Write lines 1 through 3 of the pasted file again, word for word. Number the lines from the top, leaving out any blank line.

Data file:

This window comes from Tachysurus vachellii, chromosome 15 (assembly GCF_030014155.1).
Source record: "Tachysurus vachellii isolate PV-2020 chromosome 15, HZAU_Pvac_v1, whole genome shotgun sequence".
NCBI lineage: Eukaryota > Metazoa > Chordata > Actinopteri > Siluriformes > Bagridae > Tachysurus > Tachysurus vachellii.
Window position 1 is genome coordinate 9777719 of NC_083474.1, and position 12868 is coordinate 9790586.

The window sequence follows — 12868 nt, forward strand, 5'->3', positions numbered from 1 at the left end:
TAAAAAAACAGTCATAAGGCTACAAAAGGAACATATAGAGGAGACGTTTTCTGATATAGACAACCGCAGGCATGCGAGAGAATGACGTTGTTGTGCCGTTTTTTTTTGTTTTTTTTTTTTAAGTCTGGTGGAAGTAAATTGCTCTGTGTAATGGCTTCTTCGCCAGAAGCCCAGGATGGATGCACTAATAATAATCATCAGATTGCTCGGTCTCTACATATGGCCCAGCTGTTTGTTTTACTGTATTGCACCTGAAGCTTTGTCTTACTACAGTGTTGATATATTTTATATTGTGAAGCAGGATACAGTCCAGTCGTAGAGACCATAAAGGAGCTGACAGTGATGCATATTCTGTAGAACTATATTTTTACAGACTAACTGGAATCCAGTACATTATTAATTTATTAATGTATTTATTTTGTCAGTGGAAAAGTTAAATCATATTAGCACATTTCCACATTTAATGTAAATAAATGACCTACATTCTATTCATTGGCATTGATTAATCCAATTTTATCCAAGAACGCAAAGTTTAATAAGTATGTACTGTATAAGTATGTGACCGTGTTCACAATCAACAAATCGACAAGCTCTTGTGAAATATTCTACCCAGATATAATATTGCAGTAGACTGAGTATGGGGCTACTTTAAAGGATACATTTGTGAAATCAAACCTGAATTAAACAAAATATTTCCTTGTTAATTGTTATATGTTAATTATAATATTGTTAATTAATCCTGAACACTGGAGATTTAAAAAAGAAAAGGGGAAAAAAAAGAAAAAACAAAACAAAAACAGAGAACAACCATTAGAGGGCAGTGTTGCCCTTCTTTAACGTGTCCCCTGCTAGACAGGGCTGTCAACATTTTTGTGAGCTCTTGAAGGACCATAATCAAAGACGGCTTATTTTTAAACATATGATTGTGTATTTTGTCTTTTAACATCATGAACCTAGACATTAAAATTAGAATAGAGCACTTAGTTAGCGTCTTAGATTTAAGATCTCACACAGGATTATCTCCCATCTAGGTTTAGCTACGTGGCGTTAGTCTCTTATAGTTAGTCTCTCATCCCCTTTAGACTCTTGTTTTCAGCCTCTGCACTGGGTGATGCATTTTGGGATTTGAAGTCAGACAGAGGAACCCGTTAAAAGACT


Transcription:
This window comes from Tachysurus vachellii, chromosome 15 (assembly GCF_030014155.1).
Source record: "Tachysurus vachellii isolate PV-2020 chromosome 15, HZAU_Pvac_v1, whole genome shotgun sequence".
NCBI lineage: Eukaryota > Metazoa > Chordata > Actinopteri > Siluriformes > Bagridae > Tachysurus > Tachysurus vachellii.